A table of the iPod nano is seen at the Apple Store. (Reuters/Stephen Lam)

The music business gets off the gurney

The industry grows for the first time since Napster launched. Did it have to be this way?


Andrew Leonard
February 27, 2013 12:42AM (UTC)

Global music sales rose in 2012 for the first time since 1999, reports the International Federation of the Phonographic Industry.

The rise wasn't huge, just 0.3 percent, and the total sales figure of $16.5 billion did not come close to the music industry's peak year bonanza  of $38 billion, but growth is always better than relentless decline. People are giddy.

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From the New York Times:

“It’s clear that 2012 saw the global recording industry moving onto the road to recovery,” said Frances Moore, chief executive of the federation, which is based in London. “There’s a palpable buzz in the air that I haven’t felt for a long time.”

At TheAtlantic.com, Derek Thompson provides four interesting reasons for why sales are up, including the intriguing possibility that successful government crackdowns on piracy have given new life to "legitimate" listening options. Or maybe the industry is just now finally figuring out new business models to use in a world of easily shared content.

Whatever the case, the industry seems to finally be having its come-to-digital-Jesus moment:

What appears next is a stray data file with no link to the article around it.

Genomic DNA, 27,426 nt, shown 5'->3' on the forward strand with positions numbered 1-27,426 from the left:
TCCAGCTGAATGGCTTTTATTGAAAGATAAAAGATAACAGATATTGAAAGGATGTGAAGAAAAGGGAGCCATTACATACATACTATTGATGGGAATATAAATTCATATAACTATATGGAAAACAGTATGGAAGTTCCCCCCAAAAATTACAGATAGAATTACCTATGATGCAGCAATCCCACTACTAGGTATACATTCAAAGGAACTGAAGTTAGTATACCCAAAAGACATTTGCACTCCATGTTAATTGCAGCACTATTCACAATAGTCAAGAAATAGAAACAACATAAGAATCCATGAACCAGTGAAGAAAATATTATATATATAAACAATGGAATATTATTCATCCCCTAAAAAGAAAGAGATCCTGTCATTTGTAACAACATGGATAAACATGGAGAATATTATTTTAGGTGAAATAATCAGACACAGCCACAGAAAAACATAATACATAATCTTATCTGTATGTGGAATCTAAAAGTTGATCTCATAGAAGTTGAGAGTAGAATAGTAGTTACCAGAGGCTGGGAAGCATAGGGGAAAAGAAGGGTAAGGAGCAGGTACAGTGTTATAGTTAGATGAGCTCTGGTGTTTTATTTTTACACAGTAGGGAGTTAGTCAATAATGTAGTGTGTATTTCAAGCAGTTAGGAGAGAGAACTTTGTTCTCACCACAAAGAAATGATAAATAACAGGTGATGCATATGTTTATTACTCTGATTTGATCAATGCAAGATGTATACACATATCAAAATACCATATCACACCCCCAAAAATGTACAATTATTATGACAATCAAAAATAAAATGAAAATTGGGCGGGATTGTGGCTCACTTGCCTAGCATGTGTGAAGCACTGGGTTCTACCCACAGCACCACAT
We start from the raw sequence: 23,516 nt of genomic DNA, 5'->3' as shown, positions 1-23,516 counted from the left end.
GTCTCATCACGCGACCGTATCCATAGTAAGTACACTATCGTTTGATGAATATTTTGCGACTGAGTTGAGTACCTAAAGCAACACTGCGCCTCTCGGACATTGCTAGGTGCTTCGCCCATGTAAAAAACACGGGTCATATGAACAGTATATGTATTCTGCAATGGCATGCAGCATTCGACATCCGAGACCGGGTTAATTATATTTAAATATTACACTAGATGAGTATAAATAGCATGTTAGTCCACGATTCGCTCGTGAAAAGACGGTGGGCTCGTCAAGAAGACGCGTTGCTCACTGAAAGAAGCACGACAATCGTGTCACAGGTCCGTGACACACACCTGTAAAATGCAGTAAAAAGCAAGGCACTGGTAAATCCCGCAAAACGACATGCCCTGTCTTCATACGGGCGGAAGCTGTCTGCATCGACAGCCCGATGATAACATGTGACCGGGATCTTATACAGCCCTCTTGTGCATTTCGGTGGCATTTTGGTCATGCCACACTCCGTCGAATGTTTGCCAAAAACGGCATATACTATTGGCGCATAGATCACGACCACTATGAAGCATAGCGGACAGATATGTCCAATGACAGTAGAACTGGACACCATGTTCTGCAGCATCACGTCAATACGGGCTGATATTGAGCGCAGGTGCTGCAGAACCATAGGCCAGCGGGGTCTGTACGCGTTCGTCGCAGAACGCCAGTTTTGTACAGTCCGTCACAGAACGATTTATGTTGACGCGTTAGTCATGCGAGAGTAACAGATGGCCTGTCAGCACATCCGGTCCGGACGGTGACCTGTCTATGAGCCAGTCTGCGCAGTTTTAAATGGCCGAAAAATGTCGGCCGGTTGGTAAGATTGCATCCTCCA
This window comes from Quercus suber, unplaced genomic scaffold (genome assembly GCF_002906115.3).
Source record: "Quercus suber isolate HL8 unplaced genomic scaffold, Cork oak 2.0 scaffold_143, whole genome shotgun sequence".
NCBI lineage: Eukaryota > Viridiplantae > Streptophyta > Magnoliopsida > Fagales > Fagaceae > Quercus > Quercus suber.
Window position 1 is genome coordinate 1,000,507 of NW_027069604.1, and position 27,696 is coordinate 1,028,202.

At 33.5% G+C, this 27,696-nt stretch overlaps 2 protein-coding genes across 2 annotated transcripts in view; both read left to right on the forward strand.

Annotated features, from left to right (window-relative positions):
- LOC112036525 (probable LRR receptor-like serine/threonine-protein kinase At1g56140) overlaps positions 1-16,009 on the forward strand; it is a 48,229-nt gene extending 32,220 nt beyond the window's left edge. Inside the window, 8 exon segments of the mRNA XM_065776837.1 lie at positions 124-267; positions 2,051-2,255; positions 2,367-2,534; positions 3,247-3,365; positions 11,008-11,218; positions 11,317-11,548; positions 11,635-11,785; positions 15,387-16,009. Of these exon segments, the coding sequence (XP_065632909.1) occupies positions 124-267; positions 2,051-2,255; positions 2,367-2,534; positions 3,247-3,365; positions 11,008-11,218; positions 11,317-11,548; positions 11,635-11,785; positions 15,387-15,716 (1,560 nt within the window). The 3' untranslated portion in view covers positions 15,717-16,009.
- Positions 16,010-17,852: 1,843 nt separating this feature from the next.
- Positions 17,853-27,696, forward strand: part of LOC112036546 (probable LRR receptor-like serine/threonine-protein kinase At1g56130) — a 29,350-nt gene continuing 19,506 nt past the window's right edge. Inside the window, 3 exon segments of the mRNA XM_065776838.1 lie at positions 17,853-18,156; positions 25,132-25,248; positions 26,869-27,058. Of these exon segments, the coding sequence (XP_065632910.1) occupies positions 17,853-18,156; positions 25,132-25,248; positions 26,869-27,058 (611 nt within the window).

“At the beginning of the digital revolution it was common to say that digital was killing music,” said Edgar Berger, chief executive of the international arm of Sony Music Entertainment. “The reality is that digital is saving music.”

When was the beginning of that digital revolution? For music, the year  was clearly 1999, when Napster exploded on the scene and music sales started to drop. The two things were obviously connected.

But what would have happened if the music industry had reacted to Napster's emergence by co-opting it, instead of attempting to sue it out of existence? Napster was certainly more than open to getting in bed with the music industry. If Sony et al. had recognized where their true interests lay, they could have owned the distribution platform for digital music and prevented interlopers like Apple from ever jumping into the music business. Who knows where sales might be today if the recording studios had started looking forward as soon as the writing was on the wall?

After all, it's not like they weren't warned.

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Andrew Leonard

Andrew Leonard is a staff writer at Salon. On Twitter, @koxinga21.

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Related Topics ------------------------------------------

Music Business Music Sales Napster Piracy

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